The Indignity of Human Scavenging in India

On 2 February, the Indian Ministry of Social Justice and Empowerment informed the Lok Sabha (People’s House) that there had been about 340 deaths in the septic tanks and manholes in India. These deaths are the result of the continuation of manual scavenging, which is the practice of manually handling or carrying human excreta or animal waste. Manual scavenging has been prohibited on international and Indian levels through international instruments such as Universal Declaration of Human Rights (UDHR) and domestic legislations including The Prohibition of Employment as Manual Scavengers and Their Rehabilitation Act in 2013.

On the international front, organizations like the International Labor Organisation (ILO) and the World Bank have criticized the approach of the Indian government in dealing with this issue. In a combined report published by the ILO and the World Bank, it was alleged that manual scavenging is not necessarily curtailed but has been allowed to move ‘underground‘ in India. For instance, the Census of 2011 published by the Indian government claimed that there are around 2.6 million dry latrines in the country, which require the employment of manual scavengers for cleaning, but the total number of scavengers was reported to be only 13,384. There is no need for any extra-ordinary mathematical calculation to identify the discrepancies in the report.

In India, the practice of manual scavenging was first prohibited in 1993 and later in the year 2013 through specialized legislation. It is shocking to note that although the practice has been criminalized and penalized, not a single conviction has occurred. The National Crime Record Bureau (NCRB), a nodal agency that publishes the consolidated data of complaints and first informational reports of any crime, has no records for the offense of manual scavenging. Though the practice is hazardous to health, it has contributed to discrimination and untouchability in India. It is no hidden fact that Indian is divided into small feudal structures known as caste based on social stratification. The adoption of India’s Constitution in 1950 brought revolutionary changes to this system and penalized the practice of untouchability. However, scavenging has continued the ignominy of discrimination and untouchability. It has derogated the basic human dignity of scavengers.

The UDHR includes five references to human dignity. According to Klaus Dicke, the inclusion of the term ‘dignity’ is a “formal, transcendental norm to legitimize human rights claim.” Moreover, in his scholarly work, former judge of the Indian Supreme Court Justice A.K Sikri argues that dignity forms the fundamentals of human rights, without which these rights cannot be enjoyed.

In the Indian context, dignity has been mentioned thrice in the Indian Constitution: in the preamble, the directive principles of state policy and in the context of fundamental duties. In Maneka Gandhi vs. Union of India, The Indian Supreme Court emphasized that the right to live includes human dignity within its ambit. This judicial body has also relied on an American judgment, Munn vs. Illinois, to define ‘life’ as more than a mere animal existence.

In the context of manual scavenging, where there have been frequent deaths due to social pressure to enter into the septic tanks and manholes, preserving human dignity is not considered a priority. In Safai Karamchari Andolan vs. Union of India, the Indian Supreme Court accepted the notion that there has been a ‘lack’ of intent from India’s government to implement the international instruments and domestic legislation barring this practice. This lack of intent has directly violated the dignity of manual scavengers. Moreover, the court directed the government to take ‘swift’ action, but the recent death of 340 scavengers tells a different story. It reveals the institutionalized and systematic tail of oppression, keeping the dignity of these scavengers at peril. However, the call for ‘swift’ action from the Indian Supreme Court at least raised alarms and brought attention to this pressing issue.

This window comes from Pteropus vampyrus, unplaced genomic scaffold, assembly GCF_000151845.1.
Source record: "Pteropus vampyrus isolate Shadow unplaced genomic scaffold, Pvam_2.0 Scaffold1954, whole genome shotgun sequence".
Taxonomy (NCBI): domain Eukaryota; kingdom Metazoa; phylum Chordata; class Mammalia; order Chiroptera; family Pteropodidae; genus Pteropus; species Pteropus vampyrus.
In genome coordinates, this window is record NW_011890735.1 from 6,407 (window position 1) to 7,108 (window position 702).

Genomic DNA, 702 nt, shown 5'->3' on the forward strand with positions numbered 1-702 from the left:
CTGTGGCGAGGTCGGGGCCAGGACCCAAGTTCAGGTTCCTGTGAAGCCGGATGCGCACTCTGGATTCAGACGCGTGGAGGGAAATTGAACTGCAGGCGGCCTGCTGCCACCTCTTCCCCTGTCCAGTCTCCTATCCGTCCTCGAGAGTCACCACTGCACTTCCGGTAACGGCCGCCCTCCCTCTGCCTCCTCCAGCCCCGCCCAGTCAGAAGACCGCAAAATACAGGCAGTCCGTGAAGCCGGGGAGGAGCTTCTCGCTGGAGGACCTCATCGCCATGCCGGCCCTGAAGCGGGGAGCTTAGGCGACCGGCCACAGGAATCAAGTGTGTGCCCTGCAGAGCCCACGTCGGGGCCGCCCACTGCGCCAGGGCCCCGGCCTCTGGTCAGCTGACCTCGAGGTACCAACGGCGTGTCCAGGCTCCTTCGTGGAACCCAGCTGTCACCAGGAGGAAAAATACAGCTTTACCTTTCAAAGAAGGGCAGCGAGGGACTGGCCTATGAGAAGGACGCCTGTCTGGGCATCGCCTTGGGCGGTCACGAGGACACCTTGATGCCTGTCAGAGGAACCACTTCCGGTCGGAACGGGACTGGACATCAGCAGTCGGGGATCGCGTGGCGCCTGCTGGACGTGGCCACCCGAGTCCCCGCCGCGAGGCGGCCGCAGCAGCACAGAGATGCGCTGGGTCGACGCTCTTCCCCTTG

In a documentary based on manual scavenging, the scavengers tell their tales of stigmatization, discrimination and undignified life. Moreover, the documentary portrays the helplessness of the manual scavengers, who are provided with no safety equipment’s to clean the hazardous septic tanks. These scavengers lamented the apathy of the state and society contributing to their plight. However, the social stigma and derogation of dignity is not limited solely to the person employed as a scavenger but it is also inherited and endured by their families.

In conclusion, manual scavengers in India have been deprived of their dignity and human rights. However, to ascertain the dignity of scavengers, there is a need for a holistic approach in policy framing, inclusive of variables such as caste, gender, and economic stability. The first step towards restoring the dignity of manual scavengers is accurate identification. Following identification, it is paramount to focus on the restoration of manual scavengers’ human dignity through state instruments, including legislation and specially targeted social welfare policies. However, liberated scavengers’ susceptibility to falling back to the practice is high due to societal pressure and economic insecurity. Therefore, the final step must emphasize complete economic and social rehabilitation. The rehabilitation process could be divided into two crucial grounds: preventing any pressure to return to scavenging and providing economic stability to this end.  Until the three steps of liberalization, restoration of dignity, and rehabilitation are all effectively achieved in a synchronized manner, the news of undignified deaths by suffocation in septic tanks will continue to make headlines.

This post was originally published on LSE Human Rights.